I call myself a Budeo-Christian Wanderer February 8, 2015 13:17
Many people who have been raised in the Judeo-Christian tradition, like me, have a desire to understand Buddhism, but may not have a desire to fully immerse themselves. They understand implicitly that there is a unique centeredness to Buddhism that can enrich their life experience without leaving the culture within which they were raised behind.
If this describes your life experience, be assured that you are welcomed here. I am one of you. An amalgam of the terms "Buddhist" and "Judeo-Christian", it is an inclusive word that describes millions of people who don’t quite fit anywhere else.
While I have a desire to learn more about the Buddhist tradition, and have spent considerable time reading and attending local services and gatherings, I struggle with dogma, group-think and the idea that all suffering can be managed in this life. Enlightenment, to me, is impossible in this lifetime, with the possible exception of the idea that we die at the moment we achieve it.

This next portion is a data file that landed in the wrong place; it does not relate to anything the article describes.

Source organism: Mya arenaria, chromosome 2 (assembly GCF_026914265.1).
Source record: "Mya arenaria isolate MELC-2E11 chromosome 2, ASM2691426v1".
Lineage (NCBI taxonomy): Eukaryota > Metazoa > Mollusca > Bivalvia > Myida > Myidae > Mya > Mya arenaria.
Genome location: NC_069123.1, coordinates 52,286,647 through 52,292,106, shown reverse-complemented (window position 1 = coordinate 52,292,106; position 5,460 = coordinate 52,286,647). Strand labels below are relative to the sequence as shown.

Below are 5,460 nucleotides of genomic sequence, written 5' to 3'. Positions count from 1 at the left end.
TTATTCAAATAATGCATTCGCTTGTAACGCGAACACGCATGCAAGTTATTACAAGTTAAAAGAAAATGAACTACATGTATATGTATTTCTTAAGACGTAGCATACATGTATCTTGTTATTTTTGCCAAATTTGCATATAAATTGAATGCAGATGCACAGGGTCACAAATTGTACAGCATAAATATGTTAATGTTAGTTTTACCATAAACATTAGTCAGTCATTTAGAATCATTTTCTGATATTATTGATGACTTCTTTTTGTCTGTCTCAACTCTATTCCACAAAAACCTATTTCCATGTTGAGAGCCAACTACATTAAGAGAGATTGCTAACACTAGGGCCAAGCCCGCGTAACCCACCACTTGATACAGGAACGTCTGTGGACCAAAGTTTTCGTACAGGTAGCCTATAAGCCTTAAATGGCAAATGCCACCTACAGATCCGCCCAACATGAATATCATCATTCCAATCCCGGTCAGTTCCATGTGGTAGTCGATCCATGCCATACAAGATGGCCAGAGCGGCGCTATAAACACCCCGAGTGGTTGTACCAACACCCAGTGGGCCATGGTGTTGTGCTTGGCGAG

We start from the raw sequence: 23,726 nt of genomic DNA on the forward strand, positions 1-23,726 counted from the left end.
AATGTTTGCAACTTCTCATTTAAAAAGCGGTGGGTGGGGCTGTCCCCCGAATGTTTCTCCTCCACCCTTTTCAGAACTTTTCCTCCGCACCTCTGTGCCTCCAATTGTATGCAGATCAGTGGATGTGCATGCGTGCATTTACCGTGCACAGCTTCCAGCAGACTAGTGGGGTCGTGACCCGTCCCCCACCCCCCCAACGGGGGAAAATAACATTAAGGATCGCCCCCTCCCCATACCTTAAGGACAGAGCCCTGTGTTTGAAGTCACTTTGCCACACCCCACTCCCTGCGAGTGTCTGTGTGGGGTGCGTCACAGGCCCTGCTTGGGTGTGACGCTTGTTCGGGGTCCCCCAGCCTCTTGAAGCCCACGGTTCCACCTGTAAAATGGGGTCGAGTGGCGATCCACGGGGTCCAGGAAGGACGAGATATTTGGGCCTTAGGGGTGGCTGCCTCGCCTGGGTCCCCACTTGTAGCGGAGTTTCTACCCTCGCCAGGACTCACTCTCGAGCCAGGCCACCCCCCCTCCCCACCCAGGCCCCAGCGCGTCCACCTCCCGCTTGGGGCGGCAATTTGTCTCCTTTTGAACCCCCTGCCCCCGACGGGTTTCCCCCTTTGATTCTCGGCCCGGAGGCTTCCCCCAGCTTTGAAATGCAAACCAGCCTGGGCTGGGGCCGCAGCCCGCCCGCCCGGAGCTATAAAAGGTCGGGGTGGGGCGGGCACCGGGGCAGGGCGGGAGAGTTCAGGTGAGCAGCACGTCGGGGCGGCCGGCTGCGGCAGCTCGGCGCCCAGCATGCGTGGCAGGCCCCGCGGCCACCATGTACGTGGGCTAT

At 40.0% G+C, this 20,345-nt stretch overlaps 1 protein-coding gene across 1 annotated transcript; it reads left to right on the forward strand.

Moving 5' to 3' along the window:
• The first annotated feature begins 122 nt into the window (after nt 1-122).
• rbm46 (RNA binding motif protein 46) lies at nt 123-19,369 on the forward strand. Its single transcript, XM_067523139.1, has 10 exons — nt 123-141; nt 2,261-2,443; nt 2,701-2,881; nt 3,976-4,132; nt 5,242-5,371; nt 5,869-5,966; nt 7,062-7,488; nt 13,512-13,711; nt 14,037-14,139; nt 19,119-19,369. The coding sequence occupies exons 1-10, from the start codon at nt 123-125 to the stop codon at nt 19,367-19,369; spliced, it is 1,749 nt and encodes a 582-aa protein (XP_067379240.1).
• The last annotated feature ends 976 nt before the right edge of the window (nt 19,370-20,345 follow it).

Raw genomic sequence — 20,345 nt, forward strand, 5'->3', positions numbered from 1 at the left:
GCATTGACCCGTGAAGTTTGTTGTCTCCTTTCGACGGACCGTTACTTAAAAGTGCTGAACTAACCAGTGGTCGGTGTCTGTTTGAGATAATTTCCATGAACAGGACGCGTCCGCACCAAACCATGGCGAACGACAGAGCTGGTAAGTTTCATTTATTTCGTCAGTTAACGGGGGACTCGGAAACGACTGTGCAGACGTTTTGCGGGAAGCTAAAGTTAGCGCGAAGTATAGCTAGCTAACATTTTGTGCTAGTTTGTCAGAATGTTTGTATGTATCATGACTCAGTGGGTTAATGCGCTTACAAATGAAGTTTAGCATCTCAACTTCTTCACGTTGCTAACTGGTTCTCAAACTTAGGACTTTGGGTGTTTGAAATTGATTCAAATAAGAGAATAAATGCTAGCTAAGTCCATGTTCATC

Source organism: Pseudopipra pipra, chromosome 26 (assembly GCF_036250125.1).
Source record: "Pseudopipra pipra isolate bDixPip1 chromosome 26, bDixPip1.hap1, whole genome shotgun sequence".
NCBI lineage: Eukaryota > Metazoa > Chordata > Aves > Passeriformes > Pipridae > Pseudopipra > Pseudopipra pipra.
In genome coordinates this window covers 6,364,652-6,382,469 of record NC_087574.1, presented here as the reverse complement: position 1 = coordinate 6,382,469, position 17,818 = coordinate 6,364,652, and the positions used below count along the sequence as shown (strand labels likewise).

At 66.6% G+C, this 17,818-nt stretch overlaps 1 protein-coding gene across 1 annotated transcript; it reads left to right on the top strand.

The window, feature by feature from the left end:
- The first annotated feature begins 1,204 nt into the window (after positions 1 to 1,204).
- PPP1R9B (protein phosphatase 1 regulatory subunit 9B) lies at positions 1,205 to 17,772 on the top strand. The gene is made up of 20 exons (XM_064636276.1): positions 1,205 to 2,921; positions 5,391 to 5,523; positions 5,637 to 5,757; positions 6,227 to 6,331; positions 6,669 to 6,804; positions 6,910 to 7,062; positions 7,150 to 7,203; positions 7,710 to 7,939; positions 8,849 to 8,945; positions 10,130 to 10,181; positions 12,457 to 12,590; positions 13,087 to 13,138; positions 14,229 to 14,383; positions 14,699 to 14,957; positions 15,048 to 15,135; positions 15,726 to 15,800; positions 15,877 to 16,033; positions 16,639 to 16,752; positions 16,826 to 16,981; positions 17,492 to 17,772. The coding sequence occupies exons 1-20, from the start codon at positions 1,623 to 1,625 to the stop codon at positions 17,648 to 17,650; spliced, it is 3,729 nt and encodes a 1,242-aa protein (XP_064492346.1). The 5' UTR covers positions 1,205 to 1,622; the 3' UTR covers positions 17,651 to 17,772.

Perhaps my understanding is skewed by a world view limited by travel outside my own culture and geography. But, I believe that all people have basically the same needs, desires, obstacles, feelings and limitations. In fact, I further believe, as Westerners, we have lives much easier than those in the rest of the world, where survival isn't always a fact of daily life.
I choose to believe that my worldview represents my best possible attempt at living The Middle Way and that, if I try to continually seek life using The Middle Way as a guide, it offers the greatest chance for me to contribute to my family, friends, community and myself.
An artist, entrepreneur and writer walking the Buddhist path, his art focuses on the Dharma Wheel. The four wheels shown above are among over 600 DharmaMechanic has created over the course of his career. Each has a unique story. If you’d like to read the story of these wheels or purchase a framed 20" x 20" ready-to-hang print, visit SilkDharma.com.
What are The Four Noble Truths?
- The truth of suffering
- The truth of the origin of suffering
- The truth of the cessation of suffering
- The truth of the path to the cessation of suffering
What is The Noble Eightfold Path?
- Right view
- Right intention
- Right action
- Right speech
- Right livelihood
- Right effort
- Right mindfulness
- Right concentration
What is a Dharma Wheel?